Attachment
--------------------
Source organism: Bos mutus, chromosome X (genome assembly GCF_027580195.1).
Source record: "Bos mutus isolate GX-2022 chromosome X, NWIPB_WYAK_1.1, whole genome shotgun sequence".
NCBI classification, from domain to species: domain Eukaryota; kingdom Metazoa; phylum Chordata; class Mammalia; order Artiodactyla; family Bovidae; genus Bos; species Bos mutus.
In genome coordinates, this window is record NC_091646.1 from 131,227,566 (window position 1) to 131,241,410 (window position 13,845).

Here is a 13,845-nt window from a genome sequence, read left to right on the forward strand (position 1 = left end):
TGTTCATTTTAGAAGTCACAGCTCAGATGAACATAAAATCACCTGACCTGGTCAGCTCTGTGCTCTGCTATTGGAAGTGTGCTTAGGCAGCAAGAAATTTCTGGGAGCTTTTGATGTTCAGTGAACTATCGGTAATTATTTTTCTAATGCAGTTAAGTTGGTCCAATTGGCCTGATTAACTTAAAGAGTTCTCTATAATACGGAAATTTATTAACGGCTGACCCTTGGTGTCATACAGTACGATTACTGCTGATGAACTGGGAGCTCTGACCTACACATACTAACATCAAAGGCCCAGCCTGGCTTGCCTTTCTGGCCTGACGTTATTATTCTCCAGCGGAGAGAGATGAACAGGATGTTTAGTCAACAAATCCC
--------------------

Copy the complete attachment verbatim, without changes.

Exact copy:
Source organism: Bos mutus, chromosome X (genome assembly GCF_027580195.1).
Source record: "Bos mutus isolate GX-2022 chromosome X, NWIPB_WYAK_1.1, whole genome shotgun sequence".
NCBI classification, from domain to species: domain Eukaryota; kingdom Metazoa; phylum Chordata; class Mammalia; order Artiodactyla; family Bovidae; genus Bos; species Bos mutus.
In genome coordinates, this window is record NC_091646.1 from 131,227,566 (window position 1) to 131,241,410 (window position 13,845).

Here is a 13,845-nt window from a genome sequence, read left to right on the forward strand (position 1 = left end):
TGTTCATTTTAGAAGTCACAGCTCAGATGAACATAAAATCACCTGACCTGGTCAGCTCTGTGCTCTGCTATTGGAAGTGTGCTTAGGCAGCAAGAAATTTCTGGGAGCTTTTGATGTTCAGTGAACTATCGGTAATTATTTTTCTAATGCAGTTAAGTTGGTCCAATTGGCCTGATTAACTTAAAGAGTTCTCTATAATACGGAAATTTATTAACGGCTGACCCTTGGTGTCATACAGTACGATTACTGCTGATGAACTGGGAGCTCTGACCTACACATACTAACATCAAAGGCCCAGCCTGGCTTGCCTTTCTGGCCTGACGTTATTATTCTCCAGCGGAGAGAGATGAACAGGATGTTTAGTCAACAAATCCC